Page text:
About Me

Ducked Tapes is us...and we bother people via email. "Hartington... had just told us how hard he had worked all the morning... when, lo and behold! M. Deshayes himself appeared."

Monday, 4 January 2010

DT probes... railcars


railcars is the project of Aria Jalali from San Francisco. He produces an experimental but accessible electro-acoustic scuzz noise with a whole heap of soul. The latest EP 'Cathedrals with No Eyes' is an abrasive affair, akin to the Times New Viking headspace. It's an enthralling record, with sudden, striking moments of pop realisation among a myriad of hazy, atmospherics.

Currently Jalali's working on covering the whole of Kate Bush's "Hounds of Love" album and wants you to get involved - click here for details! In the meantime railcars has a Cranberries cover available for free download here, and some rather wonderful remixes from his latest EP by Luck Dragons, Panther and Former Ghosts with the sublime remix by White Rainbow available here.

railcars is playing the inaugral Ducked Tapes night (yes, this Ducked Tapes) at probably the best venue in York, The Basement, City Screen on 2nd February 2010.


Below is our interview with railcars on the eve (not quite) of his 2010 European Tour (dates below) - find out what's going on in his head at the moment, his recording process and crucially whether he's ever done a hard day's work...down't pit... 

railcars - 2nd January 2010 - via email 

DT: Your latest record ‘Cathedral with No Eyes’ is described in your biog as a “whirling, furious aura” – did you make a definite decision to go more experimental or was it a natural step for you? 

Well, it definitely seemed natural. When I wrote the songs for Cities Vs. Submarines, they were meant to be just as loud and dense - and thats how we played them on tour, but somewhere between the recording with Jamie and mastering and lack of time for that project, the end result came out a lot cleaner and pop-produced than I had originally envisioned. When I started working on Cathedral With No Eyes, I just tried to recreate the loudness and density of the live performances. 

DT: How did the process of self-producing your record ‘Cathedral with No Eyes’ affect the end result? 

It was infinitely different, but also a lot more work. The first EP was tracked, recorded, and mixed in three days, because Jamie and I couldn't get around to working on it until about 3 days before he moved from the San Francisco Bay Area where I was living. As soon as we wrapped up that project, he moved to North Carolina. With the new record, I was recording all the parts, mixing it, doing the sound effects and such on my own computer, at my own pace, with as much time as I wanted. So with that much freedom and time, I got to add a lot of new layers to the songs and really tweak textures.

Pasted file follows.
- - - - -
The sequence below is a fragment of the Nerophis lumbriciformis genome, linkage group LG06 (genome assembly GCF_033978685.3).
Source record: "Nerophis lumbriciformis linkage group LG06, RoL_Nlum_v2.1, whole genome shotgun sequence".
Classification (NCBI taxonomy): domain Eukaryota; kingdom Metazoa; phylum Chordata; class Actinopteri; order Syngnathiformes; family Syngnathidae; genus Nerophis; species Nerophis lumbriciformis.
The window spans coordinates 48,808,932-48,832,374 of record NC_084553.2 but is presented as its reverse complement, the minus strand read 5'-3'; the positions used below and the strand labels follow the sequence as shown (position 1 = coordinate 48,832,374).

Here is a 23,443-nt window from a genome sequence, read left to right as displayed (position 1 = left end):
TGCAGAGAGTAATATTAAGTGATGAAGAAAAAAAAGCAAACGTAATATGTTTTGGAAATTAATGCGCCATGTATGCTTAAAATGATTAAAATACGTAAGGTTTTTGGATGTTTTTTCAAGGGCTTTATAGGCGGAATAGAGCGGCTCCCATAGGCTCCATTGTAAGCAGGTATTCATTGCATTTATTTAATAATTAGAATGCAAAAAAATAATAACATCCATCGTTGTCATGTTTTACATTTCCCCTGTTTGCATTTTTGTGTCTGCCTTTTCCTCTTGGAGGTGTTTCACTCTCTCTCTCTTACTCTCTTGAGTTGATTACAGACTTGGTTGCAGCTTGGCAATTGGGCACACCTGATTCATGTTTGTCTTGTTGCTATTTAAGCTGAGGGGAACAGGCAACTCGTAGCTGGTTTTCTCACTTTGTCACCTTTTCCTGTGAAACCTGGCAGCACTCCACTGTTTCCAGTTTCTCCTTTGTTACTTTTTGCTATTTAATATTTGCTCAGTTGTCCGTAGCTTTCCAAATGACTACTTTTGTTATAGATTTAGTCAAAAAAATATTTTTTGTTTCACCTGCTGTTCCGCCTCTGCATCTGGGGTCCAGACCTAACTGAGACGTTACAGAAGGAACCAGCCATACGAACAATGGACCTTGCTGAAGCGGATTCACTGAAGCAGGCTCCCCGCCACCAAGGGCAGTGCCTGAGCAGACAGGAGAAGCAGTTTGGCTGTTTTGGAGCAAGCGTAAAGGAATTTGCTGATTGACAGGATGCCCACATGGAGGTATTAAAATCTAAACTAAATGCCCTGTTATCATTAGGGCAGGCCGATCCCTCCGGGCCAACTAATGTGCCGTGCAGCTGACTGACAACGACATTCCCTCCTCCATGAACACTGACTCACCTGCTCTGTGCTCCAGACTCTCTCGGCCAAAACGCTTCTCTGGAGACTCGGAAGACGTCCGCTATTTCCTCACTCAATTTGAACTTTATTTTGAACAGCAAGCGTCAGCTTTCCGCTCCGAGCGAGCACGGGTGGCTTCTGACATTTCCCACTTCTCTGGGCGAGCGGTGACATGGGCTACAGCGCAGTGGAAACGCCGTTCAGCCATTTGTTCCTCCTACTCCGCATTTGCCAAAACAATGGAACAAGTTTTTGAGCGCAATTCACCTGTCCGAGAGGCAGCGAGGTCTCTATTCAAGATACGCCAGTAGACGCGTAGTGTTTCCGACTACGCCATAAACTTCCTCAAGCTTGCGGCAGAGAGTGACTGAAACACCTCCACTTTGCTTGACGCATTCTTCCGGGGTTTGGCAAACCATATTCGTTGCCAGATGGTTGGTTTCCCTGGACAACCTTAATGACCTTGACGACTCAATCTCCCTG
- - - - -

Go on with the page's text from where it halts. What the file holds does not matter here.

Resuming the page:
DT: You worked closely with Jamie Stewart on your first record. Other than the actual recording, did he have much influence on your sound at that point? 

Well, I mean, the songs were already written and existed in four-track demo form before Jamie and I worked on that record. His influence wasn't really so much a factor in the song-writing or performance, but certainly in the production. (Although he did do some percussion in some of the songs), He did most all the engineer side stuff of tracking in the instruments, making the final mixes. Certainly with him involved a lot of sounds became more interesting, the vocals were cleaner than on the new record for instance, and there are other marks. But really, he was simply a genius, I thought, as an engineer and producer, and having watched him work on the computer end of the project taught me a lot of neat tricks that I'd remembered for later projects. 

DT: Does your live setup reflect the way you’d work in the studio? If it’s different, how so? 

Ah no, not at all really. In "studio," (which in my case is usually a kitchen or basement or bedroom, or whatever is available for me to use,) is just me sitting around smoking and tracking things in layer by layer, making a new setup to track each set of instruments. The live performance setup is mostly always done using less gear but lots and lots of loop pedals. I usually bring the drum beats pre-made and loaded on an mp3 player, rather than lugging a huge drum machine around while traveling for weeks. We try to be more efficient on the road and travel light: instead of bringing 50 knick knack instruments to be used one time each, we just put those sounds on a sampler, etc. It usually ends up being me singing and looping guitar sounds while a friend controls the beats, samplers, mixers, and electronics @ a table top. And on all tours we usually bring visuals. Usually done live by a VJ friend, though for the upcoming European tour we have some pretty great footage we produced ahead of time. 

DT: There’s a strong dance element to your sound. Has this been informed by any particular artists or labels?